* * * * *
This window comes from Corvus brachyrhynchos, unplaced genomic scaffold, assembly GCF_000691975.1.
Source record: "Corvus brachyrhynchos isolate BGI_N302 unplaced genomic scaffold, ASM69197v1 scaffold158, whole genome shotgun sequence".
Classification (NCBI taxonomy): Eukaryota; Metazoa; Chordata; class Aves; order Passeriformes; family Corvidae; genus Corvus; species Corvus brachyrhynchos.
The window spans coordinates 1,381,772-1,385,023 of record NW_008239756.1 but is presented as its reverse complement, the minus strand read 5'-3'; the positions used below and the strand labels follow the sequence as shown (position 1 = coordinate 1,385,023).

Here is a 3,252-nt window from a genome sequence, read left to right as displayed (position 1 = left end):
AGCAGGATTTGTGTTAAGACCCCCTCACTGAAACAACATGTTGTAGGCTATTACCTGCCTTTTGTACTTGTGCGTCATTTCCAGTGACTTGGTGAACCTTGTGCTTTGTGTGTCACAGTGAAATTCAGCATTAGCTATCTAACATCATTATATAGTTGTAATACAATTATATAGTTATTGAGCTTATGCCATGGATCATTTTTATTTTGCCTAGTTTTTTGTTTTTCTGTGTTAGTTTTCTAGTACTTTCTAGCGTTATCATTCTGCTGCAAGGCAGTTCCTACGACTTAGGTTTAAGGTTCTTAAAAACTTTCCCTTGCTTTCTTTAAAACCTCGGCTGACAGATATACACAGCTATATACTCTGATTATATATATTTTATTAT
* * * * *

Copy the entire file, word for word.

This window comes from Corvus brachyrhynchos, unplaced genomic scaffold, assembly GCF_000691975.1.
Source record: "Corvus brachyrhynchos isolate BGI_N302 unplaced genomic scaffold, ASM69197v1 scaffold158, whole genome shotgun sequence".
Classification (NCBI taxonomy): Eukaryota; Metazoa; Chordata; class Aves; order Passeriformes; family Corvidae; genus Corvus; species Corvus brachyrhynchos.
The window spans coordinates 1,381,772-1,385,023 of record NW_008239756.1 but is presented as its reverse complement, the minus strand read 5'-3'; the positions used below and the strand labels follow the sequence as shown (position 1 = coordinate 1,385,023).

Here is a 3,252-nt window from a genome sequence, read left to right as displayed (position 1 = left end):
AGCAGGATTTGTGTTAAGACCCCCTCACTGAAACAACATGTTGTAGGCTATTACCTGCCTTTTGTACTTGTGCGTCATTTCCAGTGACTTGGTGAACCTTGTGCTTTGTGTGTCACAGTGAAATTCAGCATTAGCTATCTAACATCATTATATAGTTGTAATACAATTATATAGTTATTGAGCTTATGCCATGGATCATTTTTATTTTGCCTAGTTTTTTGTTTTTCTGTGTTAGTTTTCTAGTACTTTCTAGCGTTATCATTCTGCTGCAAGGCAGTTCCTACGACTTAGGTTTAAGGTTCTTAAAAACTTTCCCTTGCTTTCTTTAAAACCTCGGCTGACAGATATACACAGCTATATACTCTGATTATATATATTTTATTAT